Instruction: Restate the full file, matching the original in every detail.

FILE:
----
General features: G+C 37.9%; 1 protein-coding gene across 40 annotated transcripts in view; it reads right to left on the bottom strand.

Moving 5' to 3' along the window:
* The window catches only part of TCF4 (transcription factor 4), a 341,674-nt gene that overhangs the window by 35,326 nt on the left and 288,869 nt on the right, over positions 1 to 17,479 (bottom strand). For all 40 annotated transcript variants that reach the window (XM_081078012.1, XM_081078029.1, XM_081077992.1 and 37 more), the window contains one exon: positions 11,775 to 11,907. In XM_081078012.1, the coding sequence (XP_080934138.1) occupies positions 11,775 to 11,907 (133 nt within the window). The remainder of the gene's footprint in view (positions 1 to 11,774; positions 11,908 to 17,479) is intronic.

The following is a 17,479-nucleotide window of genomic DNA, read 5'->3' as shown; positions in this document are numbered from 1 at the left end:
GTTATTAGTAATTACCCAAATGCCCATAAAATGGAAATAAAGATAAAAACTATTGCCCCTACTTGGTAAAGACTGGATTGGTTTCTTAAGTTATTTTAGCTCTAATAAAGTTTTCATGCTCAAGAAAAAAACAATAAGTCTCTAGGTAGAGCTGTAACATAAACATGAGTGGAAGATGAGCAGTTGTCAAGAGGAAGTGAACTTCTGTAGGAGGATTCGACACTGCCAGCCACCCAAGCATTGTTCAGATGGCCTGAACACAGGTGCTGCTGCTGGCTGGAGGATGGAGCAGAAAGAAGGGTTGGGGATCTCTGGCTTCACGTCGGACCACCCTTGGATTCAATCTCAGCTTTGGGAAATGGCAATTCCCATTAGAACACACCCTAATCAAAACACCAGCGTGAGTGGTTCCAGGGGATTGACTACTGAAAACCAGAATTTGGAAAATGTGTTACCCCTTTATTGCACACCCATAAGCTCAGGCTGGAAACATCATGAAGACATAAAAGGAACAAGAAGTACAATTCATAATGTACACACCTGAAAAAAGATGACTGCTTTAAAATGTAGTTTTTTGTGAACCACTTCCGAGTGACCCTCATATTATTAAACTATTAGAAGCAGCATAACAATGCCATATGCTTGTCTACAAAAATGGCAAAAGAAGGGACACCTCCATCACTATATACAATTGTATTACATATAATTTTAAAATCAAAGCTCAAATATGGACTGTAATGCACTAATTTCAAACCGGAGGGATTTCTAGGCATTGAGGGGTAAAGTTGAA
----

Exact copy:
General features: G+C 37.9%; 1 protein-coding gene across 40 annotated transcripts in view; it reads right to left on the bottom strand.

Moving 5' to 3' along the window:
* The window catches only part of TCF4 (transcription factor 4), a 341,674-nt gene that overhangs the window by 35,326 nt on the left and 288,869 nt on the right, over positions 1 to 17,479 (bottom strand). For all 40 annotated transcript variants that reach the window (XM_081078012.1, XM_081078029.1, XM_081077992.1 and 37 more), the window contains one exon: positions 11,775 to 11,907. In XM_081078012.1, the coding sequence (XP_080934138.1) occupies positions 11,775 to 11,907 (133 nt within the window). The remainder of the gene's footprint in view (positions 1 to 11,774; positions 11,908 to 17,479) is intronic.

The following is a 17,479-nucleotide window of genomic DNA, read 5'->3' as shown; positions in this document are numbered from 1 at the left end:
GTTATTAGTAATTACCCAAATGCCCATAAAATGGAAATAAAGATAAAAACTATTGCCCCTACTTGGTAAAGACTGGATTGGTTTCTTAAGTTATTTTAGCTCTAATAAAGTTTTCATGCTCAAGAAAAAAACAATAAGTCTCTAGGTAGAGCTGTAACATAAACATGAGTGGAAGATGAGCAGTTGTCAAGAGGAAGTGAACTTCTGTAGGAGGATTCGACACTGCCAGCCACCCAAGCATTGTTCAGATGGCCTGAACACAGGTGCTGCTGCTGGCTGGAGGATGGAGCAGAAAGAAGGGTTGGGGATCTCTGGCTTCACGTCGGACCACCCTTGGATTCAATCTCAGCTTTGGGAAATGGCAATTCCCATTAGAACACACCCTAATCAAAACACCAGCGTGAGTGGTTCCAGGGGATTGACTACTGAAAACCAGAATTTGGAAAATGTGTTACCCCTTTATTGCACACCCATAAGCTCAGGCTGGAAACATCATGAAGACATAAAAGGAACAAGAAGTACAATTCATAATGTACACACCTGAAAAAAGATGACTGCTTTAAAATGTAGTTTTTTGTGAACCACTTCCGAGTGACCCTCATATTATTAAACTATTAGAAGCAGCATAACAATGCCATATGCTTGTCTACAAAAATGGCAAAAGAAGGGACACCTCCATCACTATATACAATTGTATTACATATAATTTTAAAATCAAAGCTCAAATATGGACTGTAATGCACTAATTTCAAACCGGAGGGATTTCTAGGCATTGAGGGGTAAAGTTGAA